Encouraging Wildlife in the Garden

Encouraging Wildlife in the Garden

The most important part of good gardening methods, is to encourage all forms of life in the soil and the environment. The more wildlife there is in the garden, the more plant life it can support. More plant diversity encourages more wildlife, which then eats the pests for you. The greater the range of plants the more cycles of life we can squeeze in.

Wildlife in the Garden If there is little life in the soil there will be fewer forms of wildlife in the garden. Why stay where there is nothing to eat? The multitude of insect and scurrying life forms are increased by growing many diverse plants providing food, water, shelter, nesting and wintering sites. Larger forms of life are thus enticed into your garden with yet more plants.

However, a well-planned garden is not just filled with plants that benefit wildlife, but every nook and cranny is packed with nest boxes for birds of all sizes, bat roosts, hedgehog dens, frog and toad pits, piles of rotting logs in shady corners, beetle zones and ladybird nests. Of course more pests are supported in the average garden than would be there in the wild because of the diversity of food sources. The balance point they reach is not necessarily one that suits us, so we try to move it in our favour by aiding the beneficial creatures. In an organic garden there are larger populations of predators and parasites to keep them all in check.

Although we may recognise a legal boundary at the end of our garden, nature does not; so unless we glass in our property we cannot absolutely control which forms of wildlife we have. But we can encourage the beneficial kinds by offering the habitats they prefer, and the more we gather into our garden the more it will throb with life. This contradicts the conventional view that almost every creature needs instant annihilation. The mix of inhabitants in a healthy garden is amazingly varied, from the larger creatures down to countless varieties of bacteria, fungi and other forms of microlife, most of which are beneficial, especially the nitrogen-fixing bacteria such as Rhizobium, Clostridium and Azotobacter, and fungi such as Penicillium and Trichoderma. All of these preying on each other, the plants and all the breakdown products in between, yet all powered in the end by photosynthesis fixing the sun.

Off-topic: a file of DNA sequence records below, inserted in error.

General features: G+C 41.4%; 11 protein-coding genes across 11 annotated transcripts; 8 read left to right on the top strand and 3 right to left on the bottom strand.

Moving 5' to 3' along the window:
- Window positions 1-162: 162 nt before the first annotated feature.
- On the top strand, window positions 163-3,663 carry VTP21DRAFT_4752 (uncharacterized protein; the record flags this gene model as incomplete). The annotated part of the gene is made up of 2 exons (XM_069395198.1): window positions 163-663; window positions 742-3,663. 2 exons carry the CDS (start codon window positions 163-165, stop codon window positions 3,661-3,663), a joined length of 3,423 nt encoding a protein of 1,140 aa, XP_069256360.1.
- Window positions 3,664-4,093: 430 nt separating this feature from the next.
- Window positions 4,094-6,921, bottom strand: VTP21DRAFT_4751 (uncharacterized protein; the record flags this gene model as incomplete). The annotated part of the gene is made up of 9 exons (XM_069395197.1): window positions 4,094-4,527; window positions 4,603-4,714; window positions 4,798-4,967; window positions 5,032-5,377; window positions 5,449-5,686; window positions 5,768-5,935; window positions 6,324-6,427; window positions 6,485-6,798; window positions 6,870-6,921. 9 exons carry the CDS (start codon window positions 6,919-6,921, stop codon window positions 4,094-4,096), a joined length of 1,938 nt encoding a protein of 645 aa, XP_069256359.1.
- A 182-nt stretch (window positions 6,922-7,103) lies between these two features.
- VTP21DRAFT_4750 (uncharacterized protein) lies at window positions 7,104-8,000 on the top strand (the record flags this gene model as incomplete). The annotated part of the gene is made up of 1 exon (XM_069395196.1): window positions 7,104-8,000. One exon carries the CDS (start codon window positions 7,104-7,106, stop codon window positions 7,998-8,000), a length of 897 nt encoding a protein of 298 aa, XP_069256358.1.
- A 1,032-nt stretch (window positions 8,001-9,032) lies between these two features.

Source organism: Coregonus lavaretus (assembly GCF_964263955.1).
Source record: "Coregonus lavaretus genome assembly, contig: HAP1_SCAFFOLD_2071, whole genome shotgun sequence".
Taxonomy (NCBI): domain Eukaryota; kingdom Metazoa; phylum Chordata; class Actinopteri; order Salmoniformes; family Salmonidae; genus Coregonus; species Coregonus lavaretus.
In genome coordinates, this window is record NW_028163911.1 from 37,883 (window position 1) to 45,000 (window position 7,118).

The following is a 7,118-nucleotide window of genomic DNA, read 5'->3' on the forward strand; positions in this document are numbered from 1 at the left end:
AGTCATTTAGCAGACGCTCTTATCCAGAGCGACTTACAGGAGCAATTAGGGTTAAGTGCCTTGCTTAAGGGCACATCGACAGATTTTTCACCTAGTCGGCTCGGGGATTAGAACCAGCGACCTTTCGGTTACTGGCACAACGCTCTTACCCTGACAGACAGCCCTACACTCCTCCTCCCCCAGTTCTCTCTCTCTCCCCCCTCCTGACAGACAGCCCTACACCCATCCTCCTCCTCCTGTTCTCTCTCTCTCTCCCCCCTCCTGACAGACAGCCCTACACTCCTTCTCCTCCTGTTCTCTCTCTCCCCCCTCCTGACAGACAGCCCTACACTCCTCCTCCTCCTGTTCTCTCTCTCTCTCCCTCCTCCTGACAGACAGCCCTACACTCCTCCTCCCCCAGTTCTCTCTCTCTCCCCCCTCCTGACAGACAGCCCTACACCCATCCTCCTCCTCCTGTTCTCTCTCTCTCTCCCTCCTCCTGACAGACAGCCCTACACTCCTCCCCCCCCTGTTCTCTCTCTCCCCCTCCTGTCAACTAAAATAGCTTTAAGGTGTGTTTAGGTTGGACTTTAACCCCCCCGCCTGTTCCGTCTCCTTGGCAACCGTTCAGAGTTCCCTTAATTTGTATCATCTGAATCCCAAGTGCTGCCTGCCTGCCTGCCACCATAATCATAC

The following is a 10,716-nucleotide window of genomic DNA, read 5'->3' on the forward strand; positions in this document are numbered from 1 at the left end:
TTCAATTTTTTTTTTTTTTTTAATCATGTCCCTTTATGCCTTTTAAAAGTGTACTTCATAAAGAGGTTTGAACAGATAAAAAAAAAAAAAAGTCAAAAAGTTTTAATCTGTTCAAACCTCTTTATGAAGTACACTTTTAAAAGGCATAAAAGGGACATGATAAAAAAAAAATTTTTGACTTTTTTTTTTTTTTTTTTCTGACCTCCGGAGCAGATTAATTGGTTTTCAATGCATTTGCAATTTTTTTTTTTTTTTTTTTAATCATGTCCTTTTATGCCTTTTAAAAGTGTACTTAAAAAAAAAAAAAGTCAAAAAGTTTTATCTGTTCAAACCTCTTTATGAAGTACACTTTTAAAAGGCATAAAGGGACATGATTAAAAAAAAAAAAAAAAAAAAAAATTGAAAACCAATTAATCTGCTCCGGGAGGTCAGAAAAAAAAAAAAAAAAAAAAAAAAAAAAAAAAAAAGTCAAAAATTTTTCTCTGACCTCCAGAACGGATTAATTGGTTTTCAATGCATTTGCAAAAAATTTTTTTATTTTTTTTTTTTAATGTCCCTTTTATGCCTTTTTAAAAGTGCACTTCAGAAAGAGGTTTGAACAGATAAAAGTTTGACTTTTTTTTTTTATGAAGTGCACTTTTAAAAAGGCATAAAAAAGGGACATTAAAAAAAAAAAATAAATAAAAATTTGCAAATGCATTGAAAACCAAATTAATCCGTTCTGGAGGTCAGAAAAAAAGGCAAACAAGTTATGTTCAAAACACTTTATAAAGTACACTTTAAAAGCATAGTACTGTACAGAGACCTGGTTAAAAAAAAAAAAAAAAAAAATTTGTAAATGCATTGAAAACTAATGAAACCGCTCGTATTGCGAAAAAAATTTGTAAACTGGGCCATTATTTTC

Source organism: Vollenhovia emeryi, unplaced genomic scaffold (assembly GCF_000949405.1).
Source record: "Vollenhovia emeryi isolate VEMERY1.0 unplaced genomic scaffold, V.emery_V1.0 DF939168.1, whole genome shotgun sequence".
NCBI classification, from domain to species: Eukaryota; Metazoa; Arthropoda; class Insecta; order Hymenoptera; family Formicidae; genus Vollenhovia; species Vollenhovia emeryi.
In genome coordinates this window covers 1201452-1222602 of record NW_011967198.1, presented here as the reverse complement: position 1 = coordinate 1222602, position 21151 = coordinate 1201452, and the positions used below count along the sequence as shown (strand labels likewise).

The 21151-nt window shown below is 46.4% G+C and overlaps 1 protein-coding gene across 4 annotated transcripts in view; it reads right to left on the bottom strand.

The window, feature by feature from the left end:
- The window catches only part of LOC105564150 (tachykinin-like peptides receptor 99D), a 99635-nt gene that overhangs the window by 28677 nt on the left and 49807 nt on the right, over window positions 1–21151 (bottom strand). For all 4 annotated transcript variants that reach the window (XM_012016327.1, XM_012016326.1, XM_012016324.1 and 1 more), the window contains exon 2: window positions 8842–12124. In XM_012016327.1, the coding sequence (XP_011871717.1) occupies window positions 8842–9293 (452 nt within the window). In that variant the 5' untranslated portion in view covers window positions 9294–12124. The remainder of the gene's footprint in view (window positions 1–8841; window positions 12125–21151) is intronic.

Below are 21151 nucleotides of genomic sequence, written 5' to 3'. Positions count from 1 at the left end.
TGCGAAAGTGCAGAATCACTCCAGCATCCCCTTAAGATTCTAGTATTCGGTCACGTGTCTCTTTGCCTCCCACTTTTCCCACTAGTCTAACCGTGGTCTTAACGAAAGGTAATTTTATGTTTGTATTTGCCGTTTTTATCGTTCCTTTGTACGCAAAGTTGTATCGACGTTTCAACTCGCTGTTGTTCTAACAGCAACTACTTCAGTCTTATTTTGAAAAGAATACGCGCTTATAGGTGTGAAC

Wildlife in the Garden

Image source: www.bbc.co.uk/nature

We can categorise all these forms of life as pests, predators, pollinators, recyclers and so on, but in reality they are all indivisible parts of nature’s cycle of life. Each creature plays many parts interacting with other creatures and plants. For example, butterflies were once caterpillars eating leaves; blackbirds may be pests when they are scratching mulch on to the lawn or eating fruit, but are predators when eating wireworms or leather jackets. Such creatures are continually recycling living and dead material. The value of all this fertility is easily the daily equivalent of several handfuls of organic fertiliser, distributed unseen and unnoticed in a healthy garden where the material is quickly incorporated by the soil life. Our aim, as organic gardeners, is to get as many chains of life going as possible, attracting wildlife of all forms to our garden for the hidden fertility they bring with them and the checks and balances that come from building up the natural populations.